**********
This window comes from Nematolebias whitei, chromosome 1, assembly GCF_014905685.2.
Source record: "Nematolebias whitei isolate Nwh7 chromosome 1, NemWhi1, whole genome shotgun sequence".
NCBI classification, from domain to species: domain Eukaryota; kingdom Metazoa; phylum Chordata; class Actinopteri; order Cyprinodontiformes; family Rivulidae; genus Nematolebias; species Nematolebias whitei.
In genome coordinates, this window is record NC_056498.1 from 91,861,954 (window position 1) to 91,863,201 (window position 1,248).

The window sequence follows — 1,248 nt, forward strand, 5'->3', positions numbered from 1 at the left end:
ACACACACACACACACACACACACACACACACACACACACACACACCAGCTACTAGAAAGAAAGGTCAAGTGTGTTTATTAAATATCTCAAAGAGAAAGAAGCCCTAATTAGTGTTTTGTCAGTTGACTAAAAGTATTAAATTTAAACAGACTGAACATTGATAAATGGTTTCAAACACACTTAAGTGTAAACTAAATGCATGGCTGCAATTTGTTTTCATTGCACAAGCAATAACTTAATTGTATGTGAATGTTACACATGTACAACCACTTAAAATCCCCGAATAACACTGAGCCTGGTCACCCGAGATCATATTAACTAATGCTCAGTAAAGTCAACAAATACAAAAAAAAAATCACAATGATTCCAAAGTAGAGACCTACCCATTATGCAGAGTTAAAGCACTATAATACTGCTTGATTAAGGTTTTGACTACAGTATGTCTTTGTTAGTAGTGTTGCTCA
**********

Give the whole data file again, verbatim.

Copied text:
This window comes from Nematolebias whitei, chromosome 1, assembly GCF_014905685.2.
Source record: "Nematolebias whitei isolate Nwh7 chromosome 1, NemWhi1, whole genome shotgun sequence".
NCBI classification, from domain to species: domain Eukaryota; kingdom Metazoa; phylum Chordata; class Actinopteri; order Cyprinodontiformes; family Rivulidae; genus Nematolebias; species Nematolebias whitei.
In genome coordinates, this window is record NC_056498.1 from 91,861,954 (window position 1) to 91,863,201 (window position 1,248).

The window sequence follows — 1,248 nt, forward strand, 5'->3', positions numbered from 1 at the left end:
ACACACACACACACACACACACACACACACACACACACACACACACCAGCTACTAGAAAGAAAGGTCAAGTGTGTTTATTAAATATCTCAAAGAGAAAGAAGCCCTAATTAGTGTTTTGTCAGTTGACTAAAAGTATTAAATTTAAACAGACTGAACATTGATAAATGGTTTCAAACACACTTAAGTGTAAACTAAATGCATGGCTGCAATTTGTTTTCATTGCACAAGCAATAACTTAATTGTATGTGAATGTTACACATGTACAACCACTTAAAATCCCCGAATAACACTGAGCCTGGTCACCCGAGATCATATTAACTAATGCTCAGTAAAGTCAACAAATACAAAAAAAAAATCACAATGATTCCAAAGTAGAGACCTACCCATTATGCAGAGTTAAAGCACTATAATACTGCTTGATTAAGGTTTTGACTACAGTATGTCTTTGTTAGTAGTGTTGCTCA